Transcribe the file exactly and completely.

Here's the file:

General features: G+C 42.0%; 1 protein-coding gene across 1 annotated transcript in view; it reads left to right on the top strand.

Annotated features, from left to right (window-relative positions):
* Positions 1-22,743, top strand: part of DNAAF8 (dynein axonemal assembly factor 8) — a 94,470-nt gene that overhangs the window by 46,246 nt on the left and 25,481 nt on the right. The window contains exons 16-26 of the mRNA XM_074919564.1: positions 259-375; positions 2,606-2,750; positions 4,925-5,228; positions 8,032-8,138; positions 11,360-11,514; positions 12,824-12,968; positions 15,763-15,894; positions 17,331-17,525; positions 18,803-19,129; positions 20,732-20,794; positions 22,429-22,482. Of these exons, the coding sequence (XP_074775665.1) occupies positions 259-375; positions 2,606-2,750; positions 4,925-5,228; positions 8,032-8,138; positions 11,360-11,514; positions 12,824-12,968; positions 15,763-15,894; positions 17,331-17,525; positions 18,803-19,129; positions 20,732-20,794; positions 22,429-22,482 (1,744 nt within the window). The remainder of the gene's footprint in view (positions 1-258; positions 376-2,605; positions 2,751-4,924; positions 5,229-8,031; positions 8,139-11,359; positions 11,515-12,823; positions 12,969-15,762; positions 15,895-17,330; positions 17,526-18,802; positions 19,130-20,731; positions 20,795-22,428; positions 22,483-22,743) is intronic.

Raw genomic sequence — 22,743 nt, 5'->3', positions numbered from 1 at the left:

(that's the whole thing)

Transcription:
General features: G+C 42.0%; 1 protein-coding gene across 1 annotated transcript in view; it reads left to right on the top strand.

Annotated features, from left to right (window-relative positions):
* Positions 1-22,743, top strand: part of DNAAF8 (dynein axonemal assembly factor 8) — a 94,470-nt gene that overhangs the window by 46,246 nt on the left and 25,481 nt on the right. The window contains exons 16-26 of the mRNA XM_074919564.1: positions 259-375; positions 2,606-2,750; positions 4,925-5,228; positions 8,032-8,138; positions 11,360-11,514; positions 12,824-12,968; positions 15,763-15,894; positions 17,331-17,525; positions 18,803-19,129; positions 20,732-20,794; positions 22,429-22,482. Of these exons, the coding sequence (XP_074775665.1) occupies positions 259-375; positions 2,606-2,750; positions 4,925-5,228; positions 8,032-8,138; positions 11,360-11,514; positions 12,824-12,968; positions 15,763-15,894; positions 17,331-17,525; positions 18,803-19,129; positions 20,732-20,794; positions 22,429-22,482 (1,744 nt within the window). The remainder of the gene's footprint in view (positions 1-258; positions 376-2,605; positions 2,751-4,924; positions 5,229-8,031; positions 8,139-11,359; positions 11,515-12,823; positions 12,969-15,762; positions 15,895-17,330; positions 17,526-18,802; positions 19,130-20,731; positions 20,795-22,428; positions 22,483-22,743) is intronic.

Raw genomic sequence — 22,743 nt, 5'->3', positions numbered from 1 at the left: